The first chapter, “Words and images, images and words”, introduces her focus on historiography, a focus which recurs throughout the book, with a section of each following chapter devoted to historiographical questions. Hughes-Warrington adopts the term Hayden White sought to bring into circulation in 1988: historiophoty, which he defined as “the representation of history and our thought about it in visual images and filmic discourse” (1193). Following White, Hughes-Warrington argues that rather than trying to define and stress the differences between written history and filmic history, fitting them into a hierarchical structure, viewing them both as history is more fruitful. To Hughes-Warrington, because viewers are more likely to be aware that films are constructed representations (by comparison to other history media such as museums and books), historical films offer a particularly rich medium with which to study historiography.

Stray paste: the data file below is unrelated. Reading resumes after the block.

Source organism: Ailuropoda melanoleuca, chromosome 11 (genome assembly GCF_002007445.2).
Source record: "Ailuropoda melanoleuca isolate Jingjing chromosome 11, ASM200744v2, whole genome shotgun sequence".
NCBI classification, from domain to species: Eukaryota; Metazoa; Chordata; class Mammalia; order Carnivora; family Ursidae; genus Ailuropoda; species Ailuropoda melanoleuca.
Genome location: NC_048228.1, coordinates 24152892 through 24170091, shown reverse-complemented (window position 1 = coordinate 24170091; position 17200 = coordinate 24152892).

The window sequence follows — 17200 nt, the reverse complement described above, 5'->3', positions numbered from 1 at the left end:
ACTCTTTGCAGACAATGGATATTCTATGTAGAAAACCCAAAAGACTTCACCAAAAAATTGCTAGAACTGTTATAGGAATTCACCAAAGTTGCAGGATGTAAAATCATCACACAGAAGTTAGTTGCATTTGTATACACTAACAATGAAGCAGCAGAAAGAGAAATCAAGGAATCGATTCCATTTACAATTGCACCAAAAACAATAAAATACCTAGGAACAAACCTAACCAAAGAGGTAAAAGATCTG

Hughes-Warrington raises an interesting point when she discusses her decision to include a large number and range of films in the book. In the practical sense, it facilitates reader accessibility, and it can encompass issues of different cultural contexts and varying audience sizes. She takes up John Gaddis and David Christian’s comparison of histories and maps; both capable of different scales, levels of detail and purpose. Most historical film studies, she argues, are restricted to analysis of either one film or a small number of films. Her approach, the larger view, “is like taking a step backwards and being rewarded with a new perspective on familiar terrain” (8). Siegfried Kracauer, the German film historian, offered a strikingly similar image in History: The Last Things Before the Last, when he wrote of historians considering a vista from different distances, alternating long shots and close ups, to take an analogy from film. Kracauer developed his analogy by pointing out the consequences of deciding to concentrate on long shots or close ups, macro or micro history: the range of intelligibility. “The higher their [histories] magnitude, the more of the past they may render intelligible. But the increase of intelligibility is bought at a price. What the historian gains in scope he loses in terms of (micro) information.” (1969, 129) This is not to suggest that Hughes-Warrington is unaware of this problem. Her thoughtful discussion of the question of how many (and which) films to include in a scholarly work makes this unlikely.